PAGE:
The Perfect Element Part 1
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Top Customer Reviews
After hearing this release, I quickly purchased Remedy Lane and the astounding 12:5, but looking at the entire PoS catalogue, TPE stands above all others as their crowning moment. Some have complained about the chunky/rap vocals on the opening track Used, some have bemoaned the fact that this release is not "proggy" enough.
I say, hrm. I have listened to this CD solid for a couple of months and can honestly say that I have yet to tire, and I continue to find wonder buried deep inside each and every song on the album. As far as I am concerned, and I know that I may be in the minority here, Daniel Gildenlow is one of the greatest vocalists to ever grace the music scene. There are moments when he lapses in operatic, saccharine-sweet mode, but this listener can only say that it adds to the quality of his vocal performances.
Musically I can honestly say that I believe PoS stand heads above the rest. Daniel Gildenlow is an amazing lyricist, as well as being a stylish guitarist. From the stunning "In the Flesh," which I feel is their finest recording, to the haunting "Ashes," and the phenomenal "Idioglossia," this album is a must have title.
With The Perfect Element, PoS has refined their sound, synthesizing the remarkable uniqueness of Entropia and the stronger songcraft of One Hour. Gone are the awkward herky-jerky musical passages, the needlessly embellished vocals, and turgid lyrics. Here, everything works. No, it's not perfect. But it's damn good.
The band's nature is very eclectic, for they change musical bearing unpredictably. The first tract, "Used," best exemplifies this. It begins with the harrowing coupling of heavy guitars and synths, with vocalist Daniel Gildenlow's dark, fierce intonations. With the chorus, the song undergoes a complete change as it suddenly shifts into a harmonious melody with sharply contrasting "lighter" vocals. (Sound familiar, PoS fans? It's like "!" from Entropia, but better.) "Used" is a pretty extreme example, for the rest of the album is more cohesive from song to song, but the fundaments of this versatile approach remain intact. For those who are new to PoS, this might sound almost annoying. Let me aver that the polarizing course of the music is one of its greatest merits. Why? Because the they does it incredibly well. When a band can blend so many musical ideas so seamlessly and naturally, it's definitely stunning.Read more ›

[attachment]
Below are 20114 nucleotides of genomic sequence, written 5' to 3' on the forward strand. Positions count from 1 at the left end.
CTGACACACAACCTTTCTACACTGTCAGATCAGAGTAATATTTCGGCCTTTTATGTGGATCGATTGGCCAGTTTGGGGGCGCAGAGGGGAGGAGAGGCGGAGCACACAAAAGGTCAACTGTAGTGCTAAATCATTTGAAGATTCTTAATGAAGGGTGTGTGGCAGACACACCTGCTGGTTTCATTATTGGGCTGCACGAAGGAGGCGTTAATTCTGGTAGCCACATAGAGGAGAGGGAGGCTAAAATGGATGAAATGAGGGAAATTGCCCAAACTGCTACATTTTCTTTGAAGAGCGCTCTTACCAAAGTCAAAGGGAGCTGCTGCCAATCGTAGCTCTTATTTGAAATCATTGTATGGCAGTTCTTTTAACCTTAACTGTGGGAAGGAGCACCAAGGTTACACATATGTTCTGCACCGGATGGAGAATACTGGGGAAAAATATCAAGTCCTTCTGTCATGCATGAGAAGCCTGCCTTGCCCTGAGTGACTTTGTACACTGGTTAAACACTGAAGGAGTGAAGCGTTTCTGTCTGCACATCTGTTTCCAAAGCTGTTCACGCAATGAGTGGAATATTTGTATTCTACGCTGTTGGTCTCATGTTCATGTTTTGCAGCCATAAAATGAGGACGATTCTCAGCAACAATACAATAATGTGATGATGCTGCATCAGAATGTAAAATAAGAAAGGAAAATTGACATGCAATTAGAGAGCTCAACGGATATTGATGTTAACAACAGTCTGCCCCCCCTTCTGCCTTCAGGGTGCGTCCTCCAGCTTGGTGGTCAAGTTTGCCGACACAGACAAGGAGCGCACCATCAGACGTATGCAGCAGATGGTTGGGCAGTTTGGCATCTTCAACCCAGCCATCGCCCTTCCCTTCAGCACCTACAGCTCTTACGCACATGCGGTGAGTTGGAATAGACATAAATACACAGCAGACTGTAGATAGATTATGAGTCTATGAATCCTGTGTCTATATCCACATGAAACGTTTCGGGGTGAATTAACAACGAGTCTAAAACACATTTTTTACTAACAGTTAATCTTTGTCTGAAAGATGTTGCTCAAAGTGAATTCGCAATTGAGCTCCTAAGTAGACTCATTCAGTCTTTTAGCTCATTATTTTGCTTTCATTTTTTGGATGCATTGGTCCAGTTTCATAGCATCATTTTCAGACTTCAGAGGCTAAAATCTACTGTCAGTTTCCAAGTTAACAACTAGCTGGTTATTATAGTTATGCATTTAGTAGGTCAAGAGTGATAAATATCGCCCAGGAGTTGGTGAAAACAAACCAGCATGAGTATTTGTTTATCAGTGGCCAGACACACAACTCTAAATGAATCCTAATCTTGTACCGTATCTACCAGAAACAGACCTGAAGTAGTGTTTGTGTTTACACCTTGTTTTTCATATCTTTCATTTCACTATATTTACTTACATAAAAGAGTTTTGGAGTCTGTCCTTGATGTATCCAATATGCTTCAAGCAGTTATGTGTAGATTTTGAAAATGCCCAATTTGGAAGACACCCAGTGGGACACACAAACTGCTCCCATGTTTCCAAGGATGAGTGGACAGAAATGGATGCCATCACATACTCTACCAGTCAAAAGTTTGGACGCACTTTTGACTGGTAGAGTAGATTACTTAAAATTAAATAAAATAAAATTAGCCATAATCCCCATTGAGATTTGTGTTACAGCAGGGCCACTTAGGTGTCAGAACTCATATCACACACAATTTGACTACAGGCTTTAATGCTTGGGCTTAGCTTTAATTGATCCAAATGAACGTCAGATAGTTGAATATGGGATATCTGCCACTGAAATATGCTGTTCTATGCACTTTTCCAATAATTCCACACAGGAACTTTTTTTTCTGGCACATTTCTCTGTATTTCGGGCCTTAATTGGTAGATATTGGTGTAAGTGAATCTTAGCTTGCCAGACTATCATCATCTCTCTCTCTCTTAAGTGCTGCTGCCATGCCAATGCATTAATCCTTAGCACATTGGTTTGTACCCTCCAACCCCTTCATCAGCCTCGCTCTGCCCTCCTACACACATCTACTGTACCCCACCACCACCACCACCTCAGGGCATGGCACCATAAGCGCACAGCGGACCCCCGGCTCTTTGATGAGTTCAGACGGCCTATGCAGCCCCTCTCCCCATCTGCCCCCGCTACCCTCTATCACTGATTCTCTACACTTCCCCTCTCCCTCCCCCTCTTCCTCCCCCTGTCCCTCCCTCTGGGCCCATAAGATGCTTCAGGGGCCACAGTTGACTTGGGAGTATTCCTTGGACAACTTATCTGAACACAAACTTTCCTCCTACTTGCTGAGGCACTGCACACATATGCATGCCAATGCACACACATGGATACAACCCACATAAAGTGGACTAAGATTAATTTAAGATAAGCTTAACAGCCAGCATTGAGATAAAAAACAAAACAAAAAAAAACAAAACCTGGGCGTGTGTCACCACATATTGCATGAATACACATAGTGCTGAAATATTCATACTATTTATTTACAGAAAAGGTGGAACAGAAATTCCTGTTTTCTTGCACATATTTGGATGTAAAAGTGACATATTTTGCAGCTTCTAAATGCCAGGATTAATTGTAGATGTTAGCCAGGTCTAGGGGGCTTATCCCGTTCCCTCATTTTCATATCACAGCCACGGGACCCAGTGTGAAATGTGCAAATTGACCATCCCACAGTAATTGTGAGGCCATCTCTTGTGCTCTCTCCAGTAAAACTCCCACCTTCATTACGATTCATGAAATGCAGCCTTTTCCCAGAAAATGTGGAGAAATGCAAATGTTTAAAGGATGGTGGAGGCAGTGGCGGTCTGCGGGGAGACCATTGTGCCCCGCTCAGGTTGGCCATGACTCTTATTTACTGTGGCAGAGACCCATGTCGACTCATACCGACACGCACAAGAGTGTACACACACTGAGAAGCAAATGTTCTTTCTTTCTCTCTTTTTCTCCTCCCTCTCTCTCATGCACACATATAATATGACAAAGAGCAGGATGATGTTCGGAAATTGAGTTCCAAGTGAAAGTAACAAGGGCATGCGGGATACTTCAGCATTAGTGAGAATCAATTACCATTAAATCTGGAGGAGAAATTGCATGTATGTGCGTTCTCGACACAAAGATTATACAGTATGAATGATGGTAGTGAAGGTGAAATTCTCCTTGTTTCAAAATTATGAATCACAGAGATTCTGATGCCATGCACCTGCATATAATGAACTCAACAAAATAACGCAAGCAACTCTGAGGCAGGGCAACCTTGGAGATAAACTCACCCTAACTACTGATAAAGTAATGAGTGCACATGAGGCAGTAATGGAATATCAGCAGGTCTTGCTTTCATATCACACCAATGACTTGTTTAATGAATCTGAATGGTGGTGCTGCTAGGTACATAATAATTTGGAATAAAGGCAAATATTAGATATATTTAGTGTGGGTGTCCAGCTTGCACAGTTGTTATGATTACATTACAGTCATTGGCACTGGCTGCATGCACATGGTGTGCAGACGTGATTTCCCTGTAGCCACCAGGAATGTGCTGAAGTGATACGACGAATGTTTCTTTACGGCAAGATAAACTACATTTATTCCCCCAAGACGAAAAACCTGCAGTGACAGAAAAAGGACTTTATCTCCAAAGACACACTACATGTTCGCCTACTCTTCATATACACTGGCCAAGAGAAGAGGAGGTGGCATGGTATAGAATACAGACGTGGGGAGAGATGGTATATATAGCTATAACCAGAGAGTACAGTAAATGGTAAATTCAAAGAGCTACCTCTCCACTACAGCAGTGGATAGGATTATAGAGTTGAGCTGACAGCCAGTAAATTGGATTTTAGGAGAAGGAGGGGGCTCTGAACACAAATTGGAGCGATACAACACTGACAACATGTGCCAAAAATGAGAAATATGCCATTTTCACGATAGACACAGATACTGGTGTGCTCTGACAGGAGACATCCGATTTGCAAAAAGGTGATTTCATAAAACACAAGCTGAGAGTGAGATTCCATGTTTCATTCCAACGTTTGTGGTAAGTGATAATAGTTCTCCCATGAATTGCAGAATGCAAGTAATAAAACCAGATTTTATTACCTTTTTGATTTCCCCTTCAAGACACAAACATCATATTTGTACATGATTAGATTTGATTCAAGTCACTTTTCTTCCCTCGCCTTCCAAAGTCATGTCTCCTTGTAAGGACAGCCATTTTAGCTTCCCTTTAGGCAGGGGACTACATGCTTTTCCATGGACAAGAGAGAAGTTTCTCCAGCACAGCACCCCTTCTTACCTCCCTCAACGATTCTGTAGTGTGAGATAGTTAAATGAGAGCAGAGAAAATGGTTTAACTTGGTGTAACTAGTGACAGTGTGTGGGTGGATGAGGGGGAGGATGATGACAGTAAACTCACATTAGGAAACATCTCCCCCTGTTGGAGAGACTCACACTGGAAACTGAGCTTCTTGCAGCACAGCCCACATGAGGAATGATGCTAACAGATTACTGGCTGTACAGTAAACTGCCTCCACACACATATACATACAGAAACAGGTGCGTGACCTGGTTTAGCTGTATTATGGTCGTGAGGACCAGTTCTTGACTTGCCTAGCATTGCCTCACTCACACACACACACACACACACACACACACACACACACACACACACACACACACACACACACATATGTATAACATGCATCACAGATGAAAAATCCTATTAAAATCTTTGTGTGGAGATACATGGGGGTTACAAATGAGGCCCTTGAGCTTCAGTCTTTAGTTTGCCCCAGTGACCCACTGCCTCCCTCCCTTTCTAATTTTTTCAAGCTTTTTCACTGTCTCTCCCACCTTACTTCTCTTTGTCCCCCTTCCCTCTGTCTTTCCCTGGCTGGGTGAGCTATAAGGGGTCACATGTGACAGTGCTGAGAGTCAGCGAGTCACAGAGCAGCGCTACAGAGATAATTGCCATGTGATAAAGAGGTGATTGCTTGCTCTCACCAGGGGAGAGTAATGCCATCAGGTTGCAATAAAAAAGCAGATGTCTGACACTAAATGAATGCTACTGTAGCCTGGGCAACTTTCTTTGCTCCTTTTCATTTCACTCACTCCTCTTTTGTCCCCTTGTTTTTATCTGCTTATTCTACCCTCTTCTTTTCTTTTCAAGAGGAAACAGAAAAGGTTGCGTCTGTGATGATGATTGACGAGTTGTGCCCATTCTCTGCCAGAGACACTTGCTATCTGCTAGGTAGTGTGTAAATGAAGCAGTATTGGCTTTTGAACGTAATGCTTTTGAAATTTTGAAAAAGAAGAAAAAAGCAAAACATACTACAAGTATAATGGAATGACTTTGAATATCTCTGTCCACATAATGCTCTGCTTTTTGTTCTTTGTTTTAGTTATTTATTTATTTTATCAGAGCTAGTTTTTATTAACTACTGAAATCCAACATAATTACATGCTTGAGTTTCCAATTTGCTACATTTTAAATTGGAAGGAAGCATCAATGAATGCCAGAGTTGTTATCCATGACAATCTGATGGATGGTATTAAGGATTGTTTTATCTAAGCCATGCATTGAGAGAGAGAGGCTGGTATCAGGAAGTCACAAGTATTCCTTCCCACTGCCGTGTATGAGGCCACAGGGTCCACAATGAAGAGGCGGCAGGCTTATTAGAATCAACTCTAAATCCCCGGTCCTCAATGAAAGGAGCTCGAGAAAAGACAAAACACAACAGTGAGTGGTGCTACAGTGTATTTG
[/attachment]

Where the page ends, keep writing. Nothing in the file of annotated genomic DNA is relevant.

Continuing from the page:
The most intense song on the album, the harrowing and wonderful "Idioglossia" remains reasonably accessible throughout it's 8-minute run. As a concept album it is also very successful, aided by a cohesive conceptual theme, and recurring musical lines - "Reconciliation" is, in a nutshell, "Morning on Earth" on steroids. The guitars range from simple chord arrangements to stunning solos, always eerie and unsettling. The stand-out characteristic of this album, however, is Gildenlow's vocal range. It is difficult to believe that the intimate, almost womanly voice in "Song for the Innocent" can conjure the deep, angry grunts in "Idioglossia".
Musically, the album is neither too spontaneous nor easily predictable. Dark throughout (save certain idyllic songs) and often disturbing both lyrically and musically, the album is as beautiful as it is unnerving. The standout track, "Her Voices" has absolutely everything: memorable choruses, an amazing progressive middle-part, and a triumphant choir of voices (and a violin) bringing the song to its brilliant end. From the lyrics to "Used", reminiscent of a raving sex-offender; to those of "Ashes", whose visual portrayal of personified filth is unmatched; to the heavenly violins in "Morning on Earth", the album showcases the beauty in despair.Read more ›
Most Recent Customer Reviews
You can easily identify influences from Dream Theater or Symphony X in many prog-metal bands. But not a trace in PoS. Read morePublished 16 months ago by Forrest
Great album, but its way too damn long. So first the good. Pain of Salvation has succeeded in creating a unique and distinct sound in a world filled with carbon copy, generic Prog... Read morePublished on July 17, 2011 by Anonymous67
The Perfect Element... I'm not even sure if I can really put down in words how I truly feel about this album. Read morePublished on June 10, 2008 by Squash 'N' Squeak
A very good album by PoS. One of the best progressive metal albums I've ever listened to.Published on February 26, 2008 by Bellini Andrea
This is the album that first introduced me to Pain Of Salvation. I also had the one and only opportunity to see them live at ProgDay. Read morePublished on November 29, 2007 by Steven Sly
I cannot get enough of this album and I agree with the other reviews that would consider this a masterpiece. Read morePublished on May 13, 2007 by werp
IT'S THE FIRST TIME I LISTEN TO THIS BAND AND I ADVISE YOU TO GET IT IF YOU ARE A REAL PROGRESSIVE METAL LISTENER, WHAT ELSE CAN I SAY, JUST A FEW WORDS FOR A GREAT CD.EAFPublished on February 21, 2006 by EAF
A few years ago, I was planning to attend a Dream Theater concert in Vancouver, Canada. Dream Theater got me into progressive music - my favorite band, at the time. Read morePublished on December 25, 2005 by Shane Wheeler
Last Christmas, my family decided to circulate a sort of wish list around to everybody via email on the premise that it's far easier to figure out what you want as opposed to what... Read morePublished on December 23, 2005 by Boris Kaplun